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Siberian Tigers in China

What are they and how many are there?


Siberian Tigers in China

A Siberian tiger is seen at a tiger park on January 4, 2005 in Harbin, China. (Photo by Guang Niu/Getty Images)

Photo by Guang Niu/Getty Images
Siberian tigers - also known as Amur tigers or by their translated Chinese name, Manchurian (dong bei hu or 东北虎)tigers - are thought by some to be the originating species of the eight sub-species of tigers that formerly roamed the earth. Sadly, only five of the sub-species are left and all are endangered.

Siberian tigers are the largest of all cats. Their current territory is southern Russia bordering northern China and North Korea. There are thought to be about 500-600 Siberian tigers living in the wild - but China only accounts for 50-60.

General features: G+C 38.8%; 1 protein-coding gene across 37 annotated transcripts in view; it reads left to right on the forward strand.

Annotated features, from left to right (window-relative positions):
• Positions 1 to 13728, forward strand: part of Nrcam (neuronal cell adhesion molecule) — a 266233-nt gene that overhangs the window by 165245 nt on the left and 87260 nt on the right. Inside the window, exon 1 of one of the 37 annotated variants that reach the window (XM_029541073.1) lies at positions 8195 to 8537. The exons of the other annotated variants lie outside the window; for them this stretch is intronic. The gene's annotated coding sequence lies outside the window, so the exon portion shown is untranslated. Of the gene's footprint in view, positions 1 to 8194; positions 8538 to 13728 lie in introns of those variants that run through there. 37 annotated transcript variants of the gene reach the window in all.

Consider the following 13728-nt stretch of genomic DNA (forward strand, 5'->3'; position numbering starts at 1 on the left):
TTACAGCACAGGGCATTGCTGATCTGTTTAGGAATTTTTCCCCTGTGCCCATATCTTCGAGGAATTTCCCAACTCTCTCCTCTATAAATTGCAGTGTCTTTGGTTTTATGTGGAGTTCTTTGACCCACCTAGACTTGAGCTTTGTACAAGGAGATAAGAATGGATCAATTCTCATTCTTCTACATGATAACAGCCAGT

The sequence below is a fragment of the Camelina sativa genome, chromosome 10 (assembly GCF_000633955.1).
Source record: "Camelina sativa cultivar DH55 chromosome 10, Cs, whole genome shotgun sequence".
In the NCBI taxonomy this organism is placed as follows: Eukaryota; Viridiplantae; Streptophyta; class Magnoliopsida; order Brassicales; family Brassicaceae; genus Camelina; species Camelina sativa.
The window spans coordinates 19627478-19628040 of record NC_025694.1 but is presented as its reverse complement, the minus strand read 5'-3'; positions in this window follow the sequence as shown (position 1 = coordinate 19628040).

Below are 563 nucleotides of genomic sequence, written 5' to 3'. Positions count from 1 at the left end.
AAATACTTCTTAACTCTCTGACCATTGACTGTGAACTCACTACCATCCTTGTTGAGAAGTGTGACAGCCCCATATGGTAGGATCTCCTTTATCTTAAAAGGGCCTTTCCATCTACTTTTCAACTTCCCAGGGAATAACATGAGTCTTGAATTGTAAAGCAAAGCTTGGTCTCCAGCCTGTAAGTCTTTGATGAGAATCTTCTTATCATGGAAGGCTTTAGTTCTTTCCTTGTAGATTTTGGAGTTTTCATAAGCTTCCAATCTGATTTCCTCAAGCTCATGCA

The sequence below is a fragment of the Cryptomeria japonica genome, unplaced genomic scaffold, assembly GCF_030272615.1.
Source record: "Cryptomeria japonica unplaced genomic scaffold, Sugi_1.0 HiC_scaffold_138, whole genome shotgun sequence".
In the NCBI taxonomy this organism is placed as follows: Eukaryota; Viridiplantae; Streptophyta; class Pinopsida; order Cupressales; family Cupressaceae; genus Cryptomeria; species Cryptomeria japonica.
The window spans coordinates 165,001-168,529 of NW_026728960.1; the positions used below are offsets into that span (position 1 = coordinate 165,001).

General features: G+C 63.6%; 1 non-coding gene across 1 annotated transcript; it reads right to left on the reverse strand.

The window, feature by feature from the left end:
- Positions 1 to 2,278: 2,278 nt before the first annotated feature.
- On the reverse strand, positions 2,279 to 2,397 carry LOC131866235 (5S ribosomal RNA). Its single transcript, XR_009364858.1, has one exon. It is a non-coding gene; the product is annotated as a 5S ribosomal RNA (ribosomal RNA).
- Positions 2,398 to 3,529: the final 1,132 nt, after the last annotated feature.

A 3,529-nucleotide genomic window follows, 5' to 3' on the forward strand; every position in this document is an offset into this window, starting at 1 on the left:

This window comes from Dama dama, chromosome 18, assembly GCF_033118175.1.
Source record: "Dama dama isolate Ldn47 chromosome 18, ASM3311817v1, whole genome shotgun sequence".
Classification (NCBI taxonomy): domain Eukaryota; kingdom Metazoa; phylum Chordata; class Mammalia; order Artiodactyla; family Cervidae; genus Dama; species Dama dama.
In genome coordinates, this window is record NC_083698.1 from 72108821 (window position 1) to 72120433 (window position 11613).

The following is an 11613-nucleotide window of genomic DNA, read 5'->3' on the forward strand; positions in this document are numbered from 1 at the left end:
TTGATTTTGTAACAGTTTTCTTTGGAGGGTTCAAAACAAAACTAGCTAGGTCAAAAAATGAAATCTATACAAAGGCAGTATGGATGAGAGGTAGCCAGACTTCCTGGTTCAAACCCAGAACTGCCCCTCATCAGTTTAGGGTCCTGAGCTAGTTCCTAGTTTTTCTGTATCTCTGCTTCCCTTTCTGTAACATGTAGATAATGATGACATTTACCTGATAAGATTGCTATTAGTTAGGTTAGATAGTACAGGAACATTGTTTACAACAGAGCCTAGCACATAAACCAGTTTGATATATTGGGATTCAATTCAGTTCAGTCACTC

Siberian tigers are orange, not white. White tigers are the result of recessive genes and are rare in the wild.

Human encroachment on Siberian tigers' habitat is the main reason for their lessening numbers but poaching is also a real problem in China as tiger skins are worth a great deal on the black market and tiger bones are especially valuable in traditional Chinese medicine. The Chinese government protects tigers but poaching does still happen.

You very likely won't see a Siberian tiger in the wild in China. The best place to see them is in Harbin's Siberian Tiger Park. While you may take issue with how the park is run (many see it more as a mass tourist attraction than a serious conservation center), it is the only place to see these magnificent animals up close.

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